The incoming commander of the Oklahoma National Guard is telling the Department of Defense they will not comply with any COVID-19 vaccine mandate.
Army Brig. Gen. Thomas Mancino has been announced as the new adjutant general to the Oklahoma National Guard, however he has not yet been confirmed by the state Senate, which is expected.
On November 2, Oklahoma Governor Kevin Stitt formally asked the Department of Defense to not enforce the mandate on the states Army and Air National Guard members because 10% of the state’s troops “had refused the vaccine.”
Mancino has issued a memo to all Oklahoma national guard units informing them that he will not impose the the DOD’s vaccination mandate.
Pentagon spokesman John Kirby said that the DOD is aware of Mancino’s memo and Stitt’s letter and “will respond to the governor appropriately.”
“That said, Secretary Austin believes a vaccinated force is a more ready force,” said Kirby. “That is why he has ordered mandatory vaccines for the total force, and that includes our National Guard, who contribute significantly to national missions at home and abroad.”
Mancino is scheduled to take command on January 15, 2022 however just a day after stepping in for the former adjutant general Mancino issued a policy memo.
📝READ: One of first actions taken by new Oklahoma National Guard Adjutant Gen. Thomas Mancino: rescind the #COVID19 vaccine requirement for Guardsmen.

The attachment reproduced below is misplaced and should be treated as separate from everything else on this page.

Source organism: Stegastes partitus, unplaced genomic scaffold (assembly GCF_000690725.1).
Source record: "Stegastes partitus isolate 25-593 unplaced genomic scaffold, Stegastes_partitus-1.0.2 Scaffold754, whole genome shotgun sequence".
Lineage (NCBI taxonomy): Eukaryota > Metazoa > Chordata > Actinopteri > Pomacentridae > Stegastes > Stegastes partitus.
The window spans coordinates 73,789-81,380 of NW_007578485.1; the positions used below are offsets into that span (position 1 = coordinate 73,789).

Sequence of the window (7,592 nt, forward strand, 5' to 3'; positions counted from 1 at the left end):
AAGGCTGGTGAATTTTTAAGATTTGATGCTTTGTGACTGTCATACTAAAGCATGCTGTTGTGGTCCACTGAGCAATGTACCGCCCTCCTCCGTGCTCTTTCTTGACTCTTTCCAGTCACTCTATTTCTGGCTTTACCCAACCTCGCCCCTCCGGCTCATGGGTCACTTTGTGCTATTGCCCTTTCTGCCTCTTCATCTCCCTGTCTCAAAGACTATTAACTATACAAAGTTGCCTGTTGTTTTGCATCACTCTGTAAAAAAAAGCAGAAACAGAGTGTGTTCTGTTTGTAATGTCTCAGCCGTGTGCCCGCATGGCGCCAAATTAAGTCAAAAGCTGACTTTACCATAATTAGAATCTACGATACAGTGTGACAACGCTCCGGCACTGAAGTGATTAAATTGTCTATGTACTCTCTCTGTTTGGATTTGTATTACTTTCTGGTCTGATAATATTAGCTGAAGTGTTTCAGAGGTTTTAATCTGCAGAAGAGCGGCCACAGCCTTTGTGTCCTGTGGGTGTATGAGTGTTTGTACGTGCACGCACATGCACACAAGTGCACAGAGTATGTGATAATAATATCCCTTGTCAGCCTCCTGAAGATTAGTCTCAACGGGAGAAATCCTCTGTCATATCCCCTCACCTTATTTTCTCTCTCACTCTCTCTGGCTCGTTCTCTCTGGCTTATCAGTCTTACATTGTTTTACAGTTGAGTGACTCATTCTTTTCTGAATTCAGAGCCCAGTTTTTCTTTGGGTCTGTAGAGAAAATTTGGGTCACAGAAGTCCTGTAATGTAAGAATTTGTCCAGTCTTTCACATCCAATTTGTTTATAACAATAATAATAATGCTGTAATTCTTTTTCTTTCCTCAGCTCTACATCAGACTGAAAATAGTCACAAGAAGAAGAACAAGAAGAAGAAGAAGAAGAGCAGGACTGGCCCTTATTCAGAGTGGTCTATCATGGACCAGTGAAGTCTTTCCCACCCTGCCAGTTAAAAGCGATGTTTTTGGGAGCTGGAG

“No Oklahoma Guardsman will be required to take the COVID-19 Vaccine,” Mancino wrote. The incoming general also stated that Stitt is the force’s “lawful Commander in Chief” when not mobilized by the federal government.
Stitt is preparing to have a legal show down with the Biden Administration. According to title 32, the section of US Code pertaining to the National Guard, federal funding can only be withdrawn for failing to comply with the lawful order of a dually elected civilian, like the governor.
Air Force Maj. Matthew Murphy, a National Guard Bureau spokesperson said that Stitt’s showdown is in a “legal gray area.”
“This is where the difference between Title 32 and Title 10 becomes a real becomes an issue,” Murphy told Stars & Stripes. “In most instances, the guardsmen are in their Title 32 capacity, which means they’re on state duty. In order to be federalized, they have to be on Title 10.”